The blue, white and orange refer to the colors of the historical Dutch flag. Orange is the color the Dutch adopted after their leader William of Orange. The Committee's report stated that "the order of arrangement follows the practice found in the French, Belgian and other tri-colors, of placing the darkest bar next to the staff."
The New-York Historical Society originally proposed adopting a horizontal tricolor to be more reflective of the historical Dutch flags, but the Committee kept the vertical orientation.
Bald eagle: The symbol of the United States of America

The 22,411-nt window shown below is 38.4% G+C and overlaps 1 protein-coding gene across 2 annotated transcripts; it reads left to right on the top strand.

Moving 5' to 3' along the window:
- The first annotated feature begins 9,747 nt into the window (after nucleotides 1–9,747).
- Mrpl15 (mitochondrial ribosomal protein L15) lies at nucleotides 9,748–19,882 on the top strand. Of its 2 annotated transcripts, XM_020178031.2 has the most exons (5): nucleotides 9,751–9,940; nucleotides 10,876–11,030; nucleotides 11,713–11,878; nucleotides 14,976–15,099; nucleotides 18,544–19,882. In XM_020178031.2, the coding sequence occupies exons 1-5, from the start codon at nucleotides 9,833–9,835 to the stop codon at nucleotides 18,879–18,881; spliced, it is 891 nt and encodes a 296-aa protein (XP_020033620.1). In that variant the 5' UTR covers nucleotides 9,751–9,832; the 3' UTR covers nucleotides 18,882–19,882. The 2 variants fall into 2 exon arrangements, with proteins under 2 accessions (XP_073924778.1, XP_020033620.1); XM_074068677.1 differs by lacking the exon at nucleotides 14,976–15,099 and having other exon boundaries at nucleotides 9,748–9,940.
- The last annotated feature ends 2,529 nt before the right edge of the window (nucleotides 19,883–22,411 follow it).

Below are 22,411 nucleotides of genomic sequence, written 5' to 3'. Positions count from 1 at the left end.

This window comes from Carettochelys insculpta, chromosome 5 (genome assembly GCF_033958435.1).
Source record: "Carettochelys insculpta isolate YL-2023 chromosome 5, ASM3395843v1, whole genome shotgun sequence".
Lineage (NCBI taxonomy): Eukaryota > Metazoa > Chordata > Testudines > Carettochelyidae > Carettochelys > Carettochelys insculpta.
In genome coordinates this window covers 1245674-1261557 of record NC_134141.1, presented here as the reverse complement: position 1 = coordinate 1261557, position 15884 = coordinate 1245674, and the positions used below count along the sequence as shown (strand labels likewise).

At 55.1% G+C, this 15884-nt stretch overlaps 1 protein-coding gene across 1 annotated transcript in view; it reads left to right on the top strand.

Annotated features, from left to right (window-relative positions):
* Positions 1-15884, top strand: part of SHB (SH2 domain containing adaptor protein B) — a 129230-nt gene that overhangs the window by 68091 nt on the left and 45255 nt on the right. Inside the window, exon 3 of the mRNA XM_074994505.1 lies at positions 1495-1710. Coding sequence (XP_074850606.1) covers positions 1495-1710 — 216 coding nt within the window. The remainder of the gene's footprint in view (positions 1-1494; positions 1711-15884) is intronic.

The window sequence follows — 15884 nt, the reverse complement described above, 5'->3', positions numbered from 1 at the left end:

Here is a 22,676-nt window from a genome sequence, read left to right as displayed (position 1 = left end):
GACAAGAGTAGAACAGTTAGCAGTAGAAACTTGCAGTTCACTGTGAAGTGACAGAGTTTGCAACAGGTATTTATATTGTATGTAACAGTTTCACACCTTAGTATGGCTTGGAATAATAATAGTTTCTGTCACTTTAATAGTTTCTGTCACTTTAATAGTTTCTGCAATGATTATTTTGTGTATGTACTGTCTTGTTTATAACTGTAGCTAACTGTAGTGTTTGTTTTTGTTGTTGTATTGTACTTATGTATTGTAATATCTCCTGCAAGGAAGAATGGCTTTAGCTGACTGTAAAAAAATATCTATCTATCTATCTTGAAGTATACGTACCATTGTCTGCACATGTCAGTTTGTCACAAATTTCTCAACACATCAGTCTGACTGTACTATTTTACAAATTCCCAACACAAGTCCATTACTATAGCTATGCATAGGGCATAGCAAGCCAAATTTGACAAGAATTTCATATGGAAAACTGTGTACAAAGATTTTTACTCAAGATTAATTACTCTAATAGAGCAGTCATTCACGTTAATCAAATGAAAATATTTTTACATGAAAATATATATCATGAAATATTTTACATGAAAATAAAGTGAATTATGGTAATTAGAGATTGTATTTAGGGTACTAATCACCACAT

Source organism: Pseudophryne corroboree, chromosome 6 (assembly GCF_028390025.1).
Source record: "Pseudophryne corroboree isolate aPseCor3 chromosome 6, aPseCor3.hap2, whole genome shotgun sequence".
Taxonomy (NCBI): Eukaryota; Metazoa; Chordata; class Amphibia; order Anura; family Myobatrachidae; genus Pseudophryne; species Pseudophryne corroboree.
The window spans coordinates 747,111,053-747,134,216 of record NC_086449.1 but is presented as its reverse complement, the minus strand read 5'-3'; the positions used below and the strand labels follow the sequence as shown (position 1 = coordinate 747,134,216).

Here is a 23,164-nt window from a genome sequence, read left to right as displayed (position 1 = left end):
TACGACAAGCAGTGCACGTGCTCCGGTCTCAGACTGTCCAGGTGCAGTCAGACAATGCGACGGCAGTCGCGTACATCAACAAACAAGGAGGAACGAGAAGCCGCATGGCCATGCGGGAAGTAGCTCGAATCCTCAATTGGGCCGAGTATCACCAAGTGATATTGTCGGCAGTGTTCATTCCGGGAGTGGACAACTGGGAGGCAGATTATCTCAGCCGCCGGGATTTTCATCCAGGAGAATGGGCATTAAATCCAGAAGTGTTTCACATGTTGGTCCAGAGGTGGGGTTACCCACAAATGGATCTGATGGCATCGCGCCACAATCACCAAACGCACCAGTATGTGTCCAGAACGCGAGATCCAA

Native American: The original inhabitants of the area
Seaman: Symbolizes the colonizers of the area
Beaver: Symbolizes the Dutch West India Company, which was the first company in New York (originally known as Nieuw Amsterdam). Also the official animal of New York State.
Windmill: Remembers the Dutch history of the city and the prosperous industry of milling flour.
Flour barrels: In the 17th century, New York had been granted a short-lived monopoly on milling, which established the fledgling colony as a commercial powerhouse
1625: Originally 1664, the year was later changed to honor the establishment of New Amsterdam, which was actually settled in 1624. The 1625 date has been described as "arbitrary" by the public historian at the New-York Historical Society and "simply wrong" by Michael Miscione, the Manhattan borough historian.